Reading as many blogs as I do has the subtle effect of making me want to bring my neighborhood in line with the music that autumn plays in most other places. For example, I found a November poem that is all about the violent wind, when we usually have to wait a month or two later for that sort of thing. It didn’t fit with my reality.
It’s definitely Fall here, but our notes sing a quieter background harmony, linking us more obviously to summer. Even the window art at the grocery store is mostly sunflowers to go with the pumpkins and turkeys.
All of the pictures from my garden were taken on this sixth day of November. A strawberry is ripe, as “ripe” as ornamentals get, but is decorated by a few of the telltale fallish pine needles that are slowly covering everything in that part of the yard.
The sign for the orange cherry tomato is hiding deep under the exploding foliage, and I can’t remember if it is a Sungold or a Sunsugar, but the fruit is still ripening, and nearly as sweetly as a month ago.
Mr. Glad stopped us on the way to Vespers last week to take this picture of clouds in a blue sky. Not rain clouds, sad to say. The grass has that November look, from having dried up and then been rained on a little, not enough to create any new green color. Our autumn is drier than usual, which is a hard kind of gentleness.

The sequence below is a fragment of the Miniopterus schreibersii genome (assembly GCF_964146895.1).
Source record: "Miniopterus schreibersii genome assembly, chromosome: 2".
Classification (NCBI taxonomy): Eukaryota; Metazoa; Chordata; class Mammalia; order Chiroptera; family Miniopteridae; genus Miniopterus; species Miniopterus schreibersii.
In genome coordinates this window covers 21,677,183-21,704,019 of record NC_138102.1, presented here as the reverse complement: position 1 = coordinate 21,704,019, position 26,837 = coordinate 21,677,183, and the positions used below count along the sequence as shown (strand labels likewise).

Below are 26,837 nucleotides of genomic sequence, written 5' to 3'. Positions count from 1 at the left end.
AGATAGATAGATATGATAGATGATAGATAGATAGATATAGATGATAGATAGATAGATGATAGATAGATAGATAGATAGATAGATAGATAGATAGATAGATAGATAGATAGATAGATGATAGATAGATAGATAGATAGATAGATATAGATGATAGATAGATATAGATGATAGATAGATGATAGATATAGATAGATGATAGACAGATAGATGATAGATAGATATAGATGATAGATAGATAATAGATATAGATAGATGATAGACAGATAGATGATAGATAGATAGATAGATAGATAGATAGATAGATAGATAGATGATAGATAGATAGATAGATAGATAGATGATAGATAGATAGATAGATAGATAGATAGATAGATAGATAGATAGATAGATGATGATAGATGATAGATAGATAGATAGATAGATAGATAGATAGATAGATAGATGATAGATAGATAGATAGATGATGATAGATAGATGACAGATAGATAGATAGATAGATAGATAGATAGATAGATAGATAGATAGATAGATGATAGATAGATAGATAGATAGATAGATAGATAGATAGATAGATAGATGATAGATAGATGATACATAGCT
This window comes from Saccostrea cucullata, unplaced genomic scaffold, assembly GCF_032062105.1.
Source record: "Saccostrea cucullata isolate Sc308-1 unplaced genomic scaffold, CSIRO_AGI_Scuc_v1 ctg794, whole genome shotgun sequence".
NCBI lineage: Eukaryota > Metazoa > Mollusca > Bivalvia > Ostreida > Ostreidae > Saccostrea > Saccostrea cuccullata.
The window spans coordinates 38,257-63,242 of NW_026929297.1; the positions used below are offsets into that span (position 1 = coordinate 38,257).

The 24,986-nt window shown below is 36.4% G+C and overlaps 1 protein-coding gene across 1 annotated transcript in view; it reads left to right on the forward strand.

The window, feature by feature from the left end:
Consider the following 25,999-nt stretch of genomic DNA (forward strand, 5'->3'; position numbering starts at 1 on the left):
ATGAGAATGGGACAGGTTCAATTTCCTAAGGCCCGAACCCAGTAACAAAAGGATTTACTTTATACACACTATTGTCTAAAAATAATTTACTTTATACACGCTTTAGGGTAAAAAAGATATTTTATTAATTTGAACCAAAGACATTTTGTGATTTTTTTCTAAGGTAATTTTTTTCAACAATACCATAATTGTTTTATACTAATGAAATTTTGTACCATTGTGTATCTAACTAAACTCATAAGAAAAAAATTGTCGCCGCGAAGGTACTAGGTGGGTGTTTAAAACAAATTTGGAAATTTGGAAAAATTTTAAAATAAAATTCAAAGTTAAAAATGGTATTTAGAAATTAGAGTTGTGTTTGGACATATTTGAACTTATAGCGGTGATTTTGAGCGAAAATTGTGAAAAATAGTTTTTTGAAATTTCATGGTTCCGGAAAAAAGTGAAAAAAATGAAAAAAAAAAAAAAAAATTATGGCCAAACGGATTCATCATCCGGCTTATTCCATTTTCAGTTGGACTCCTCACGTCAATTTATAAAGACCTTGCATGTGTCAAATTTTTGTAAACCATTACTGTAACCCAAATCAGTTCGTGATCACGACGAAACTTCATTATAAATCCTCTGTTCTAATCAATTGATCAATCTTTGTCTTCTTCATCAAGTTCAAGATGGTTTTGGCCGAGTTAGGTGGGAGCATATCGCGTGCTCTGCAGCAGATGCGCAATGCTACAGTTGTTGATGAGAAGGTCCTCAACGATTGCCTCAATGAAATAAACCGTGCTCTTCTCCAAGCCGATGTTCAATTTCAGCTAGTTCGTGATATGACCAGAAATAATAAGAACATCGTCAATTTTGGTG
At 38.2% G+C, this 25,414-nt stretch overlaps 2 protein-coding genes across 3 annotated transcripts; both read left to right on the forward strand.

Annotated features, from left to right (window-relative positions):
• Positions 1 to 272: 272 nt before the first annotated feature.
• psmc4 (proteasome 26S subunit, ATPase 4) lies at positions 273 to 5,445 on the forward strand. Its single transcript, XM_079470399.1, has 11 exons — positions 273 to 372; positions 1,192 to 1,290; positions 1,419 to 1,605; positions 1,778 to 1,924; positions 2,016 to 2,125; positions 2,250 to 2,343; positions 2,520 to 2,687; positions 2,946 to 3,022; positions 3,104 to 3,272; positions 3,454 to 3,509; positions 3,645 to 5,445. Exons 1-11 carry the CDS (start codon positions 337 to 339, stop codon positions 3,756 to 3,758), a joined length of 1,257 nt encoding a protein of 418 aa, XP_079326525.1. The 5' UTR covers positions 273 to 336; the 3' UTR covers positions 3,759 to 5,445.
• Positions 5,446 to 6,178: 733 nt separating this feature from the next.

The furnace has been turned on, which means that we keep the windows closed, though with the days mild, and the air so fresh and soothing, I wish we could. I just have to go fully out of doors if I want to get into the natural atmosphere.
It’s still not really cold enough to have a wood fire, and we haven’t had a frost yet, as you can tell from the tomatoes.
These are the hens and chicks near the new planting bed out front. I set out all the new ground-cover starts this week, and some of the thyme is blooming still.
October is the month to plant peas of any sort, and this year I bought sweet pea (those are the flowers) and snow pea seeds, but I never got around to actually putting them in the ground, which means that the
failed flowering fennel and the nasturtiums are free to paint an impressionistic scene. The background music is called “Flowery Fall.”